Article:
Mientras pastoreaba en Alamar, Rodríguez recibió en dos ocasiones a grupos misioneros de la Academia Cristiana Prestonwood de Plano. El director de la academia en ese momento y su esposa, ofrecieron hospedar a la familia de Rodríguez en su casa si alguna vez decidían emigrar a los EE.UU. Aceptaron la invitación poco después de que la suegra de Rodríguez falleciera, y Rodríguez tomó un puesto para trabajar en el servicio de comida en Prestonwood. 

En los meses que siguieron, comenzó a trabajar en el restaurante de comida rápida donde recibió una paz de Dios que finalmente lo llevó a Hillcrest.

Nirian Cabrera y su esposo, Manuel Pérez, pastor de la Iglesia Bautista Roca Eterna en Casa Blanca, La Habana.

Una iglesia que se siente como en familia

Hillcrest es una iglesia multicultural que ofrece servicios en tres idiomas: inglés, español y chino. Aunque la verdad de Dios se presenta en tres idiomas, cada grupo tiene las mismas declaraciones de misión y visión: “Amar y servir a Dios, y amar y servir a los demás.” 

El ministerio hispano de Hillcrest se formó después de que un grupo de hermanos hispanos se mudara a la iglesia y preguntara a su pastor, Mike Simmons, si podía proporcionarles servicios de traducción, cosa que hizo. Unos meses más tarde, se añadió un culto completo en español y Bruno Molina—que ahora trabaja como asociado de evangelismo entre creencias e idiomas para la Convención de los Bautistas del Sur de Texas—fue llamado a servir como pastor interino. La asistencia al culto en español aumentó a unas 95 personas cuando Molina terminó su interinato, aproximadamente un año después, Rodríguez respondió al llamado para unirse a la iglesia como su próximo pastor.  

Rodríguez describe a los líderes de Hillcrest en español como servidores con “pasión y extraordinario compromiso.” Estos líderes ayudan a establecer el ambiente para que la congregación sea una iglesia acogedora que hace que los asistentes “se sientan como en familia.” La iglesia cuenta con algunas 90 personas los domingos y, durante la semana, las familias se reúnen en hogares ubicados en diversas ciudades de la región para estudiar materiales de discipulado.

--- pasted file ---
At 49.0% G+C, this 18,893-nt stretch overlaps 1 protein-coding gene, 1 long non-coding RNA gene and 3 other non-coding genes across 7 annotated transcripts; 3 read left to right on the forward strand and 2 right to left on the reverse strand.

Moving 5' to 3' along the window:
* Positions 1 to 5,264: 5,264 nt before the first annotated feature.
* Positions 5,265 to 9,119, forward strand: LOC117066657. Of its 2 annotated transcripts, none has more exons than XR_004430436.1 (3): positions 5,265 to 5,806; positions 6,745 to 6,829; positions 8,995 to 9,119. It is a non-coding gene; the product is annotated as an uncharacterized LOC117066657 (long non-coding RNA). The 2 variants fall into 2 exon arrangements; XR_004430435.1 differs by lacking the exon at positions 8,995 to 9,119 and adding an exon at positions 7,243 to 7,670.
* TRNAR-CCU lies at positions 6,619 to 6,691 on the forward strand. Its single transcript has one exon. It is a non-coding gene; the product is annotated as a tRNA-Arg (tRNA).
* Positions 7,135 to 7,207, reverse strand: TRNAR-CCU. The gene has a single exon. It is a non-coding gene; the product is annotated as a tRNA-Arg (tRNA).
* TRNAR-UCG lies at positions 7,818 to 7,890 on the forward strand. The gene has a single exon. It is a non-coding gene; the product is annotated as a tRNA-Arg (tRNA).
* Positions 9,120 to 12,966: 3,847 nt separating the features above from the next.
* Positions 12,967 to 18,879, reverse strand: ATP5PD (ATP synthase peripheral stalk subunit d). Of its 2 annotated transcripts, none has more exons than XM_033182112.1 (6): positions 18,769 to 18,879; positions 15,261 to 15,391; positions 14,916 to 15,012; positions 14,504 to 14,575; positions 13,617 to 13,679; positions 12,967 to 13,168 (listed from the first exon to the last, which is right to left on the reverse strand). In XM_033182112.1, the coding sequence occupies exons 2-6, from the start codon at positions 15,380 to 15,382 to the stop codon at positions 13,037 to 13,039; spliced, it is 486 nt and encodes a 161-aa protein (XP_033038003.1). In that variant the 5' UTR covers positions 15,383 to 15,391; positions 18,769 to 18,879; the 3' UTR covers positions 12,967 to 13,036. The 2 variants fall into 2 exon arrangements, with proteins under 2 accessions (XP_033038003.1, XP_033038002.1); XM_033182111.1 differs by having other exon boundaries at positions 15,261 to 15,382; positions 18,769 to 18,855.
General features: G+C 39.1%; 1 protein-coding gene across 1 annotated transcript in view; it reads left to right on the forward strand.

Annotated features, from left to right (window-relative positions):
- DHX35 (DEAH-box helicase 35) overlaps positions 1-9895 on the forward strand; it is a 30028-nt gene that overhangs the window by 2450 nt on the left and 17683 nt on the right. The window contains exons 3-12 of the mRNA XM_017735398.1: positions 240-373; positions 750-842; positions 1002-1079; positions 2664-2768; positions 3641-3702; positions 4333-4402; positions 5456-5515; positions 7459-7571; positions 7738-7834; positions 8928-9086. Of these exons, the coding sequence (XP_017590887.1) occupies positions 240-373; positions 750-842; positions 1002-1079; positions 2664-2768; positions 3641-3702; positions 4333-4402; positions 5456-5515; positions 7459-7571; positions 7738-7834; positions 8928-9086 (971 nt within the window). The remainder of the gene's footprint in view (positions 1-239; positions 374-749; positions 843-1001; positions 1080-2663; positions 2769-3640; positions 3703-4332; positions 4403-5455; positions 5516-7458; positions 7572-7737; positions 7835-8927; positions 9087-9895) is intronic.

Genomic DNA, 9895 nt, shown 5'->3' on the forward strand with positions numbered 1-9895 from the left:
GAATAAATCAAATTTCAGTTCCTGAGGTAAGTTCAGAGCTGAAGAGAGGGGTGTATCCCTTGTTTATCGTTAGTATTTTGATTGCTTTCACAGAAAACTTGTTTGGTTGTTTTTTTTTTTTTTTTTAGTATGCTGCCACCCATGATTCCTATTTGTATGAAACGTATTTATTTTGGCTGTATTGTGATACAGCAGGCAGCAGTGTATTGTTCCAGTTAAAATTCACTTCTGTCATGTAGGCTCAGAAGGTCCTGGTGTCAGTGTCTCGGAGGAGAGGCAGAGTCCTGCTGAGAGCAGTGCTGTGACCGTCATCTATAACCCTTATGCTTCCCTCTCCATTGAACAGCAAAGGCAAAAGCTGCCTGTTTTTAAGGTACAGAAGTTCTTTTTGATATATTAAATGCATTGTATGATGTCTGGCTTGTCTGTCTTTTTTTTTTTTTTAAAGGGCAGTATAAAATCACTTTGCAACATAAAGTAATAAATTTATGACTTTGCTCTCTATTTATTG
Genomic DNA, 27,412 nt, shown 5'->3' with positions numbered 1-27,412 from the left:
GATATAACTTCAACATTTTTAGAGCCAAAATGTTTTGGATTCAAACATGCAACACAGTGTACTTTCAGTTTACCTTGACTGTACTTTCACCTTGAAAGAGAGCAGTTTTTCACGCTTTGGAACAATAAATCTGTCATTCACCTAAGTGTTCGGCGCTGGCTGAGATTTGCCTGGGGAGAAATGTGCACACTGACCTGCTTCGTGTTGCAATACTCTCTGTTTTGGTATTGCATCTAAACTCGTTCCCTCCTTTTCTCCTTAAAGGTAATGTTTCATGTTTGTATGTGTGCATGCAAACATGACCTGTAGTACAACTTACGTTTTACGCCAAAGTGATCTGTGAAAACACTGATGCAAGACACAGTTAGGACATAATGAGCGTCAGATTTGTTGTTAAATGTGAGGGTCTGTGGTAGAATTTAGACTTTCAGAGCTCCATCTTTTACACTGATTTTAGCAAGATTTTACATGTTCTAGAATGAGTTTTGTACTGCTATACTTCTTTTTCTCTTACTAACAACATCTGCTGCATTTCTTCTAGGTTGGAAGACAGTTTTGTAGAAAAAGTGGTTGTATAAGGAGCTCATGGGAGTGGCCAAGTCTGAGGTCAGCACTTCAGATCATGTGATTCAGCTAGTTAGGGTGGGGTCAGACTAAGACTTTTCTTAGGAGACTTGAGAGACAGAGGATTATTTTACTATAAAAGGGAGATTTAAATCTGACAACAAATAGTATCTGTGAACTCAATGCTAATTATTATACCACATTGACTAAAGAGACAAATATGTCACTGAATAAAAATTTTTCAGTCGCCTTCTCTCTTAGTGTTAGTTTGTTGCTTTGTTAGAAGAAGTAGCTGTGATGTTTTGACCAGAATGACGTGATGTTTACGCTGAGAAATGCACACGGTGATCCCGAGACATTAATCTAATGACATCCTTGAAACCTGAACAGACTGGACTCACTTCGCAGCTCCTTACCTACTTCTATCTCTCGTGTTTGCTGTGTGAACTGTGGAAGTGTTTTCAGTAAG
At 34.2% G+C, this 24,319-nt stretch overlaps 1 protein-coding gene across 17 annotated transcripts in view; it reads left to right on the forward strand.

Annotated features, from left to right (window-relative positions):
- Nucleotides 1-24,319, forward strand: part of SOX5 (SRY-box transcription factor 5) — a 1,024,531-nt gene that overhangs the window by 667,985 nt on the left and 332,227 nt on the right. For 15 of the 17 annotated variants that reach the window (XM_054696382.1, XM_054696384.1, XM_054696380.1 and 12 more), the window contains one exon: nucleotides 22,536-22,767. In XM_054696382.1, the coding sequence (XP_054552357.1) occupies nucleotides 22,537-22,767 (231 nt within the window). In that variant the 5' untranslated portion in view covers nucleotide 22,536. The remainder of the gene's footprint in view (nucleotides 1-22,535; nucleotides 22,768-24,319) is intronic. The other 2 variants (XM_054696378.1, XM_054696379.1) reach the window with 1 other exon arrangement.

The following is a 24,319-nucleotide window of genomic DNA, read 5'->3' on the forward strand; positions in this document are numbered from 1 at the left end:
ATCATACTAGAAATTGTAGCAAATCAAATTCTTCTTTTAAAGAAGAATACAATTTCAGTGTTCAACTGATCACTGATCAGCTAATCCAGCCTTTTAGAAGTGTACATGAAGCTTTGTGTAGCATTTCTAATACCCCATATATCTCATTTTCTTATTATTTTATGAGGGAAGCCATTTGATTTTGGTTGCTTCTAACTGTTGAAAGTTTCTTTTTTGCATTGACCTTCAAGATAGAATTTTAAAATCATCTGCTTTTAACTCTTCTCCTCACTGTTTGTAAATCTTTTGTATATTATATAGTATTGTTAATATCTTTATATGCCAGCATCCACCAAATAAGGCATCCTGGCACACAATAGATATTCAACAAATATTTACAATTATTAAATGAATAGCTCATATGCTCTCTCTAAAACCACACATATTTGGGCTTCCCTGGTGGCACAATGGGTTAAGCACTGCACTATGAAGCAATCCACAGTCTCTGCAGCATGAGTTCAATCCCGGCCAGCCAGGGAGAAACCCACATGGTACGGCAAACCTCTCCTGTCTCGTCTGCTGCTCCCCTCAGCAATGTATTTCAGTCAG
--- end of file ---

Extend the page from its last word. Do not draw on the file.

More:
Además de ser una congregación creciente y acogedora, Rodríguez dijo que Hillcrest en español es una iglesia en donde la oración es fundamental.

“Hemos visto muchos milagros a través de la oración: personas secuestradas en otros países milagrosamente liberadas, enfermos sanados, medicinas costosas provistas, milagros en la provisión de viviendas y otras necesidades financieras,” dijo. “Todo gracias a la oración y a la generosidad de la iglesia.”

Born under a hard-shell dome of communism, pastor never gave up on Jesus en route from Cuba to U.S.

A long journey, paved with steps of faith

Years after making a boyhood commitment to follow Christ, planting churches, and founding Bible institutes under the heavy-handed regime of Fidel Castro in Cuba, Misael Rodríguez found himself washing pots and pans at a fast food restaurant in the Dallas area with no prospects of returning to the lifelong calling for which he was created.

“I started crying and said to the Lord, ‘I’ll be here as long as You want me to be here to provide for my family,’” Rodríguez recalls praying one day as he washed dishes, “‘but I long to serve You in the ministry.’ Suddenly everything around me was silent and a peace came over me. As I wept, God healed my soul.”

Not only did the Lord heal him, but He opened a door.

The next day, Rodríguez received an invitation from Lakepointe Church in Rockwall to help plant a Hispanic campus in nearby Mesquite. In 2014, about a year after helping start Lakepointe’s Mesquite campus—which had grown to 85 regular attenders—Rodríguez was called to serve as pastor of Hispanic ministry for Hillcrest Baptist Church in Cedar Hill, about 20 miles southwest of Dallas. 

The road to Hillcrest was fruitful, yet difficult.

“Every time I started the school year, I was met with taunts, attacks, and intimidation just for being a Christian.”

‘I didn’t give up my faith’

Rodríguez was born and raised in Cuba in the 1970s, when Castro’s communist regime was strong. Christians were heavily harassed, including children in schools. 

“Every time I started the school year, I was met with taunts, attacks, and intimidation just for being a Christian,” Rodríguez said.